December 1861

Northern excitement had turned to anxiety concerning the British steamer Trent. Southerners were hoping that the incident would push Britain into aiding the Confederacy. The Federal blockade was having no effect on southern shipping, but southerners worried that this would soon change. Most in the South were cautiously optimistic that they would win their independence.

The Trent Affair: Awaiting Official Reactions

1 Dec – The U.S. and Great Britain awaited each other’s official reactions to the seizure of Confederate envoys James Mason and John Slidell aboard the neutral British steamer Trent.

The Second Session of the 37th U.S. Congress

2 Dec – The second session of the first Republican-dominated Congress opened amid growing discontent with the way the Lincoln administration was prosecuting the war.

President Lincoln’s 1861 Message to Congress

3 Dec – President Abraham Lincoln submitted his first annual message to Congress, which described the current state of affairs and reiterated his view that the Union must be preserved by all necessary means.

The New Unionist Maryland

3 Dec – The Maryland legislature assembled with most secessionists removed from office. This ensured that Washington would not be surrounded by Confederate states.

The Joint Committee on the Conduct of the War

9 Dec – The U.S. Senate approved a measure creating a joint House-Senate military oversight committee whose investigative methods quickly proved controversial.

McClellan’s Secret Plan

10 Dec – General-in-Chief George B. McClellan rejected President Abraham Lincoln’s proposal to send the Army of the Potomac into northern Virginia against Centreville and Manassas Junction.

The Camp Allegheny Engagement

12 Dec – Brigadier General Robert H. Milroy’s Federal advance from Cheat Mountain led to defeat in the last significant clash of the year in northwestern Virginia.

Sibley Reaches the New Mexico Territory

14 Dec – Brigadier General Henry H. Sibley’s Confederate Army of New Mexico arrived at Fort Bliss near El Paso, Texas, as part of the plan to conquer the New Mexico Territory.

The Trent Affair: British Reaction Reaches the U.S.

15 Dec – News of the British reaction to the seizure of Confederate envoys James Mason and John Slidell reached the U.S.

Missourians Lobby the Confederacy

16 Dec – Missouri General Sterling Price sent another message to Confederate President Jefferson Davis asking him to provide more support for their secessionist cause.

The Blackwater Creek Engagement

18 Dec – Federals under Brigadier General John Pope overwhelmed a force of Missouri State Guards and demoralized secessionists in the western part of the state.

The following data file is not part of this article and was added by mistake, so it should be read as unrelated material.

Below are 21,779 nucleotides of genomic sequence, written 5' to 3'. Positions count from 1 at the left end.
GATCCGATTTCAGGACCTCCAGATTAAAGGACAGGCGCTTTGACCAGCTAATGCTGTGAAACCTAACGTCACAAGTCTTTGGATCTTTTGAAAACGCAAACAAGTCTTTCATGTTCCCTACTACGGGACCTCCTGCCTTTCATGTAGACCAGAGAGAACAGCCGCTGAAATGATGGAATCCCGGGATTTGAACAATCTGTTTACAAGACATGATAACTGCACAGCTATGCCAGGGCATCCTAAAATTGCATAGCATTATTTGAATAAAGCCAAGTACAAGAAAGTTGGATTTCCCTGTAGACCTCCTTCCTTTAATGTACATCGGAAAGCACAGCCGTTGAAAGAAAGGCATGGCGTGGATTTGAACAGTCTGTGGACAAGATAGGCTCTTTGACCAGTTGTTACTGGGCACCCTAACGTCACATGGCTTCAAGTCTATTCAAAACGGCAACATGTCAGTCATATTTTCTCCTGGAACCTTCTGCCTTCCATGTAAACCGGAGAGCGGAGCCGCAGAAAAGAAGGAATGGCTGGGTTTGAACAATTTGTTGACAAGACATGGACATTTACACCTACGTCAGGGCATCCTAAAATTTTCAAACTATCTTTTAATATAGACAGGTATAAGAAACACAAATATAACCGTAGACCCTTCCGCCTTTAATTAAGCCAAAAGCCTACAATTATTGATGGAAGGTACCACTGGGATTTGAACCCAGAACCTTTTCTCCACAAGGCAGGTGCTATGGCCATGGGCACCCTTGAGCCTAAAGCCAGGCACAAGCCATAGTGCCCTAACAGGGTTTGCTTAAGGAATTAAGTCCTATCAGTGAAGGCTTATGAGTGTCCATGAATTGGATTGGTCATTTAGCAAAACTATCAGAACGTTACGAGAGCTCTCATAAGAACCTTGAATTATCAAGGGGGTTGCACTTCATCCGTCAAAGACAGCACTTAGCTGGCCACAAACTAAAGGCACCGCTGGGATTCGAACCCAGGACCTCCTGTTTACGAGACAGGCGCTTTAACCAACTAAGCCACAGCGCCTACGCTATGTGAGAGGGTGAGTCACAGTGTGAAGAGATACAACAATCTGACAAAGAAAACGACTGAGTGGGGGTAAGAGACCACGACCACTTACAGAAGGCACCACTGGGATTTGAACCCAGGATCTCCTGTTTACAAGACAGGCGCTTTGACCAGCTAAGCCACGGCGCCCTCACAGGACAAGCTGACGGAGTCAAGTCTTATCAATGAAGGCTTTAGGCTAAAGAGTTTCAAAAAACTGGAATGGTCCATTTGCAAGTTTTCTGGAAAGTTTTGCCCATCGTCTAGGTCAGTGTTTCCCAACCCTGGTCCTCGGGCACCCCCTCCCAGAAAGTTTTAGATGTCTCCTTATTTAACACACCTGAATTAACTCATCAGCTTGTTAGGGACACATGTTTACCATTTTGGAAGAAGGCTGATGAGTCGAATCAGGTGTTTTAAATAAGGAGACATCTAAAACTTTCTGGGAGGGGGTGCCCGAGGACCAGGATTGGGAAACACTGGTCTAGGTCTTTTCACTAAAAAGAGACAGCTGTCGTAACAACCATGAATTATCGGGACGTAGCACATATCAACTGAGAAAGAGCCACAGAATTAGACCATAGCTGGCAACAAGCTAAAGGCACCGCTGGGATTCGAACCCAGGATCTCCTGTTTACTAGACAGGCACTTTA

The Dranesville Engagement

19 Dec – Federal forces won a minor victory in a struggle over foraging rights in northern Virginia.

The Stone Fleet

20 Dec – Federal Flag Officer Samuel F. Du Pont directed Captain Charles H. Davis to sink vessels filled with stones to obstruct Confederate blockade runners from entering Charleston Harbor’s main ship channel.

Halleck Cracks Down in Missouri

22 Dec – Federal Major General Henry W. Halleck issued General Orders No. 32 as part of his program to suppress alleged disloyalty in Missouri.

The Federal Blockade Tightens

24 Dec – The Federal blockade began tightening with the capture of more blockade runners along the coasts.

The Trent Affair: The Lincoln Administration Decides

25 Dec – President Lincoln held a lengthy cabinet meeting on Christmas Day to finally decide upon a course of action regarding Great Britain’s demands to release the Confederate envoys seized aboard the British steamer Trent.

The Battle of Chustenahlah

26 Dec – Confederate Texans and Native Americans defeated Unionists a second time this month in the Indian Territory.

The Northern Financial Crisis

30 Dec – The leading banks of New York, Boston, and Philadelphia suspended specie payments (i.e., exchanging paper money for gold or silver) due to depleted reserves. This suspension thrust the northern states into a financial crisis.

The Romney Campaign

31 Dec – Major General Thomas J. “Stonewall” Jackson issued orders for his Confederate forces to begin marching on New Year’s Day. Only Jackson knew that they would be embarking on a grueling campaign to capture Romney in Virginia’s Shenandoah Valley.

The End of 1861

31 Dec – The year closed with southerners optimistic about gaining independence and northerners pessimistic about preserving the Union.

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Last Updated: 4/9/2017

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